A team of researchers sought to fill in the gaps in the understanding of immune memory after a SARS-CoV-2 infection by taking a deep dive into the immune response of patients recovered from COVID-19. To do this, they measured multiple components of the immune system, including circulating antibodies, memory B cells, and T cells specific for SARS-CoV-2, in patients with varying levels of disease, for up to eight months after infection. Their data suggests that each component of the immune system follows its own pattern post-infection.

The work is published in Science in the paper, “Immunological memory to SARS-CoV-2 assessed for up to eight months after infection.”

The collaborative team from La Jolla Institute for Immunology (LJI) and the department of microbiology, Icahn School of Medicine at Mount Sinai, studied antibody and immune cell responses in more than 180 men and women who had recovered from COVID-19. They reported that these patients’ immune memory to the virus—across all immune cell types studied—was measurable for up to eight months after symptoms appeared.

The results indicate “that durable immunity against secondary COVID-19 disease is a possibility in most individuals,” the authors said. Indeed, the authors wrote: “Our data show immune memory in at least three immunological compartments was measurable in ~95% of subjects five to eight months post-symptom onset.” As the number of daily COVID-19 cases worldwide continues to mount, whether an initial infection with SARS-CoV-2 leads to long-lasting protective immunity against COVID-19 remains a question.

Studying the nature of the humoral response to the virus, which includes an antibody response, and of the cellular immune response, which includes B cells and T cells, over periods of six months after symptoms start could help inform protective immunity’s duration.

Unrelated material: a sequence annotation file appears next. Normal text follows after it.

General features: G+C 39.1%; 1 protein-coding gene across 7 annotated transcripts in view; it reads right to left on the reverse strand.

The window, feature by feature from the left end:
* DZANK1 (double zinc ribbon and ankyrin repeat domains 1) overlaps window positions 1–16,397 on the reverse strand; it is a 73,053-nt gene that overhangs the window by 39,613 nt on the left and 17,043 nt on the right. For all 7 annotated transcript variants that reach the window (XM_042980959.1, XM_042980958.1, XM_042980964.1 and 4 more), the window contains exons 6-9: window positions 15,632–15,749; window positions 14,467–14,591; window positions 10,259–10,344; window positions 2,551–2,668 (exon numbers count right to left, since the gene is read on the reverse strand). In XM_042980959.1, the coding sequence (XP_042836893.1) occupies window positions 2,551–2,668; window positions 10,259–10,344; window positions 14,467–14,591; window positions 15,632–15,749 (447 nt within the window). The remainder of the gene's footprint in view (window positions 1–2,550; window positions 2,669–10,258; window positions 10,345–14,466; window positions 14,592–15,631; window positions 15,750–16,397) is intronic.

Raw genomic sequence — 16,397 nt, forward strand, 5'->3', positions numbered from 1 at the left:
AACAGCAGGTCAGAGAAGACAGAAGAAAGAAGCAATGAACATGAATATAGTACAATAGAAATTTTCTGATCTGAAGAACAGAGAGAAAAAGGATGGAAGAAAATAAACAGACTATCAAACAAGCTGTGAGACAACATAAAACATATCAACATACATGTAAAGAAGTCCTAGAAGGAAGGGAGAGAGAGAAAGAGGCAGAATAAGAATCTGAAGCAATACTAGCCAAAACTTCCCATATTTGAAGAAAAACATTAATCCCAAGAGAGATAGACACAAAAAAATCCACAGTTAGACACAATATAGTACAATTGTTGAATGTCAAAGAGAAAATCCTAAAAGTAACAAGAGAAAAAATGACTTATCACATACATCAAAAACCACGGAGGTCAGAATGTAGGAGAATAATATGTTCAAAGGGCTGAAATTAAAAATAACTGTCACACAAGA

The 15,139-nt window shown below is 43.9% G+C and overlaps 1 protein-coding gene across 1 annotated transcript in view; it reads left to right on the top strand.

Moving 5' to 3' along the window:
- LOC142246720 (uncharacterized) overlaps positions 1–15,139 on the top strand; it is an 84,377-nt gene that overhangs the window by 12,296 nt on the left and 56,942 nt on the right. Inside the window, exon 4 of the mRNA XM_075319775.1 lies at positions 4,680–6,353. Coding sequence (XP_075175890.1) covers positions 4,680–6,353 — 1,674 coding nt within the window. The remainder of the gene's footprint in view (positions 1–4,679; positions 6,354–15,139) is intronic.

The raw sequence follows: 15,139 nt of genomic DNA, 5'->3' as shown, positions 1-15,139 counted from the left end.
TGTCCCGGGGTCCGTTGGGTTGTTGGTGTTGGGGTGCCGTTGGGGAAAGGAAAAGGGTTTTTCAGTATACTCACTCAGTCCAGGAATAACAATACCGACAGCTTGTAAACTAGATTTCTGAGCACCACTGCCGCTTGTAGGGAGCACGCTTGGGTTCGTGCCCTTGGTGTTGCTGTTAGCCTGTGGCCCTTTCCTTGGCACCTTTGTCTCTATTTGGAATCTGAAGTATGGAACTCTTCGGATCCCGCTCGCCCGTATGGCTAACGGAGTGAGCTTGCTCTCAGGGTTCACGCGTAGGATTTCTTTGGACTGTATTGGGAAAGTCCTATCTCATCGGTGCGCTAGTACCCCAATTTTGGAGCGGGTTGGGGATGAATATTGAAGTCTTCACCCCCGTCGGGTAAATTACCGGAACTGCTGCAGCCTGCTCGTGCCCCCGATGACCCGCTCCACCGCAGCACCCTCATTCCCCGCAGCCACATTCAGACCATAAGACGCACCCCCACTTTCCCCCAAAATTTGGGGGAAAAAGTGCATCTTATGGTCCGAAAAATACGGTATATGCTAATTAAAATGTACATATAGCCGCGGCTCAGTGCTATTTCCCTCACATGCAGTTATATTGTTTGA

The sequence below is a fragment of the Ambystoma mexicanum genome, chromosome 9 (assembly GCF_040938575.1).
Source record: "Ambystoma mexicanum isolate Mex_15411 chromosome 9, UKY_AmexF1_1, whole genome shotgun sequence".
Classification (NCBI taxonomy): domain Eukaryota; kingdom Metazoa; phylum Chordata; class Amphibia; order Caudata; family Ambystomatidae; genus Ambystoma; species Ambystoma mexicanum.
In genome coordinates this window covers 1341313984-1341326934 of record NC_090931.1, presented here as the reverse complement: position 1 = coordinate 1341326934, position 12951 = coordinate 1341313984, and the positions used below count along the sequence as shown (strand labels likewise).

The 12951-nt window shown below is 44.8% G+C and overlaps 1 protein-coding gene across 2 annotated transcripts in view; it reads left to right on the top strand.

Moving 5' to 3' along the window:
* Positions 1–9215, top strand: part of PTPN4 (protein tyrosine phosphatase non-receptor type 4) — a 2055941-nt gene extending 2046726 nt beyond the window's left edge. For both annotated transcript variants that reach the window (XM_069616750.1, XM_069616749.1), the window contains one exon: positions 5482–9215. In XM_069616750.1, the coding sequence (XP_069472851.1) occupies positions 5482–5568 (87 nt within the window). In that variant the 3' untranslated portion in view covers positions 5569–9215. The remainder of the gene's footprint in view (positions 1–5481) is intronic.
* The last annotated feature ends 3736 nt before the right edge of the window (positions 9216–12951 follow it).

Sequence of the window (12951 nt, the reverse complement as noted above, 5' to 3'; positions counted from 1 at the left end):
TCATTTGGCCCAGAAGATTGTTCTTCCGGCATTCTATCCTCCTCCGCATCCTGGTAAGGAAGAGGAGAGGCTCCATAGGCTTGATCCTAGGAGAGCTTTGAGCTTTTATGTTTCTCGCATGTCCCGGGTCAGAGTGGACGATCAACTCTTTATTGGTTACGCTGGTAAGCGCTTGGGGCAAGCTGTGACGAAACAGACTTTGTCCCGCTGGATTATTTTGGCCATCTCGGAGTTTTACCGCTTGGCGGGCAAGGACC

To do this, Jennifer Dan, MD, PhD, clinical associate at LJI, and colleagues recruited more than 180 men and women from the United States who had recovered from the disease. The majority had had mild symptoms that did not require hospitalization, though 7% were hospitalized. Most subjects provided a blood sample at a single time point, between six days and eight months after symptoms took hold, though 43 samples were provided at six months or more following symptom onset.

In 254 total samples from 188 COVID-19 cases, Dan and colleagues tracked antibodies, B cells, and two types of T cells. IgG to the Spike protein was relatively stable over 6+ months and only exhibited modest declines at six to eight months after symptom onset. Spike-specific memory B cells were more abundant at six months than at one-month post symptom onset. T cells, meanwhile, showed only a slight decay in the body. More specifically, SARS-CoV-2-specific CD4+ T cells and CD8+ T cells declined with a half-life of 3–5 months.

While the authors caution that “direct conclusions about protective immunity cannot be made on the basis of [their findings] because mechanisms of protective immunity against SARS-CoV-2 or COVID-19 are not defined in humans,” they also say that several “reasonable interpretations” can be made from their study. These include support for resting immune memory compartments potentially contributing “in meaningful ways to protective immunity against pneumonia or severe secondary COVID-19,” the authors wrote.

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